Welsh Rugby Union launches search for new women's head coach

Martyn Phillips and Ryan Jones on the changes to the women's game in Wales.

The Welsh Rugby Union has begun searching for a new women's head coach to lead the side through until the 2021 World Cup and 2022 Commonwealth Games.

Rowland Phillips left his role officially in March 2020 after missing all of Wales' 2019 autumn matches and this year's Six Nations.

Phillips was replaced by Chris Horsman, Geraint Lewis and Gareth Wyatt.

Wales lost four games, including a 66-7 defeat by England, before the Scotland match was postponed due to Covid-19.

The new head coach of the senior women's national programme will take charge of Wales Women Sevens as well as the 15-a-side team affairs.

The WRU is also looking for a physical performance lead and performance analyst for the female programme.

It is hoped the three roles will be filled by autumn 2020 to build up to the 2021 Rugby World Cup in New Zealand and the sevens tournament at the 2022 Commonwealth Games in Birmingham.

Despite the union facing large financial losses due to the outbreak of coronavirus, they say they remain committed to improving women's rugby.

"We have approved plans to grow the women's game and to strengthen its performance side," said WRU chief executive Martyn Phillips.

"Covid-19 has impacted those plans like all areas of our organisation, but we have taken the conscious decision to continue with planned investments.

"We hope this will allow us to make progress in closing the gap with the top nations in women's rugby."

Rowland Phillips and daughter Carys
Rowland Phillips and daughter Carys who has won 51 caps for Wales, but was not selected for this year's Six Nations

WRU performance director Ryan Jones is responsible for the women's game in Wales.

"We are keen to talk to professional coaches with the ability to be world-leading within women's rugby," said Jones.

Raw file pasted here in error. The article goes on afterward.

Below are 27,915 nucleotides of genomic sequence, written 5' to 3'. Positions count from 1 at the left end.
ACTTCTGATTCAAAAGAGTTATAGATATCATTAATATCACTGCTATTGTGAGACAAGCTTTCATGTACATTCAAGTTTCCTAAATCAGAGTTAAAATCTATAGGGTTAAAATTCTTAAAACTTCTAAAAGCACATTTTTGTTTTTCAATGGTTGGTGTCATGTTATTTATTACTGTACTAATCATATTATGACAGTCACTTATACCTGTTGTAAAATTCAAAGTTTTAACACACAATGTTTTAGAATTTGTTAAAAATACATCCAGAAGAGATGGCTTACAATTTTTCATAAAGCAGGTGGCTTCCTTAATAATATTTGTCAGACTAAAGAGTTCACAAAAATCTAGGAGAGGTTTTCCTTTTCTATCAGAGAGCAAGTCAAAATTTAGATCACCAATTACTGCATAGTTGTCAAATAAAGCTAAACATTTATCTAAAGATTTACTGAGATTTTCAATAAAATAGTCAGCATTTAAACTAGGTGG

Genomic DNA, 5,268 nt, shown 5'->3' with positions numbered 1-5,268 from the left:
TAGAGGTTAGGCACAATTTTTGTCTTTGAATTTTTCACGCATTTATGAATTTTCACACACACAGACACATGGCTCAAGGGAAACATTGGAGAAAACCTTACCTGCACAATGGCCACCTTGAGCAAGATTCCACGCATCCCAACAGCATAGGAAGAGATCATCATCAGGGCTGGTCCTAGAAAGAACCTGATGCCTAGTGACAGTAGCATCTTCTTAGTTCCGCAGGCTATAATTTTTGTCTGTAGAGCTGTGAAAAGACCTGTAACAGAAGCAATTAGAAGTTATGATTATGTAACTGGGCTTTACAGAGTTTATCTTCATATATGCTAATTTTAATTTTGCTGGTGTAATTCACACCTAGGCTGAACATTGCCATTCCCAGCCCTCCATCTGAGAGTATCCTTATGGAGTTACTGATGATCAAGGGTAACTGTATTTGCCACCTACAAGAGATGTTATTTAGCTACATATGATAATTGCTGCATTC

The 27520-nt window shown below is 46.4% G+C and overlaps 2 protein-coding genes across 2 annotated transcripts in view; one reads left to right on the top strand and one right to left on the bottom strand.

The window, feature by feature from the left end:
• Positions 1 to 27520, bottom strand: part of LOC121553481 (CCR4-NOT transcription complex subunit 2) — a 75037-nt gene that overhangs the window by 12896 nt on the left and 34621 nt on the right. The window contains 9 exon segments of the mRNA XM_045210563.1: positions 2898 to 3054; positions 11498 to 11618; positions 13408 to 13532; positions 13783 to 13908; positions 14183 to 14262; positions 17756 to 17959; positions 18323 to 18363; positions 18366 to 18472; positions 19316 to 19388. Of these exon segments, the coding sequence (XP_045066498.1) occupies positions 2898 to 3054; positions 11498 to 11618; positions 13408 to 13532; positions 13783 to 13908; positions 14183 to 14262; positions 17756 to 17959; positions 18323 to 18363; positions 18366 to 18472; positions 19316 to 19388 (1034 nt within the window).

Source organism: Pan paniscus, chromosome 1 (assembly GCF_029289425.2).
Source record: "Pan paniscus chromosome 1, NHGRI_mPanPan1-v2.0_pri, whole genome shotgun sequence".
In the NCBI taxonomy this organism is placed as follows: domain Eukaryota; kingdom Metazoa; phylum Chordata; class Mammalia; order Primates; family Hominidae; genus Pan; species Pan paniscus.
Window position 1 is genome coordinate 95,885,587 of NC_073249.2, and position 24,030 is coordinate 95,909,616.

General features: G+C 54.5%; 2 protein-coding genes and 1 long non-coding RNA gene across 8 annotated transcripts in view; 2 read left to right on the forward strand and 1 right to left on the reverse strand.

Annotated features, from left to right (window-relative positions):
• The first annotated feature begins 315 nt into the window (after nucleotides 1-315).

"This is an exciting period for the women's game globally with the Rugby World Cup and Commonwealth Games around the corner."

Jones says a candidate with experience in the women's game would be desirable but it is not a perquisite, and admitted they will consider women coaches.

"That would be a huge step forward and we want to make sure we are inclusive in our recruitment approach," said Jones.

"There is a growing female coaching pool around the world and here in Wales someone like Rachel Taylor is a very exciting coach."

The successful candidate will replace the departed Rowland Phillips who was absent for most of the season in unexplained circumstances.

Jones insisted Phillips departed in March of his own accord and says Phillips' daughter Carys was still in the selection equation after the former hooker and captain did not feature for Wales in the Six Nations.

"Rowland decided to seek other opportunities and he left to pursue that," said Jones.

"The door's not closed (on Carys). We'll be reviewing selection at the appropriate timing.

"We have a new coaching group coming and selection is always subjective and there will always be debates.

"We probably have more depth than we have had for a long time."

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Unlike the set-up in England, Wales does not currently have professional players or a top-flight domestic side, with many of their international players featuring for English clubs in the Premier 15s league.

The WRU says it is working more closely with the English clubs ahead of plans to produce two "super clubs" in Wales.

"In the short term, the intention is our performance players will train and play for Premier 15s clubs," said WRU women and girls general manager Charlotte Wathan.

"Longer term we aim to establish two high-performance centres in Wales, hopefully leading to the development of two competitive super clubs.

"We know we have talented players in Wales and we believe these measures will help to further harness that talent and create an environment which increases competition for places in the programme.

"We are committed to increasing female participation numbers and raising standards at all levels of the game for women and girls in Wales.

"Part of the role of the new staff will also be to raise coaching and conditioning standards across the female game in Wales."

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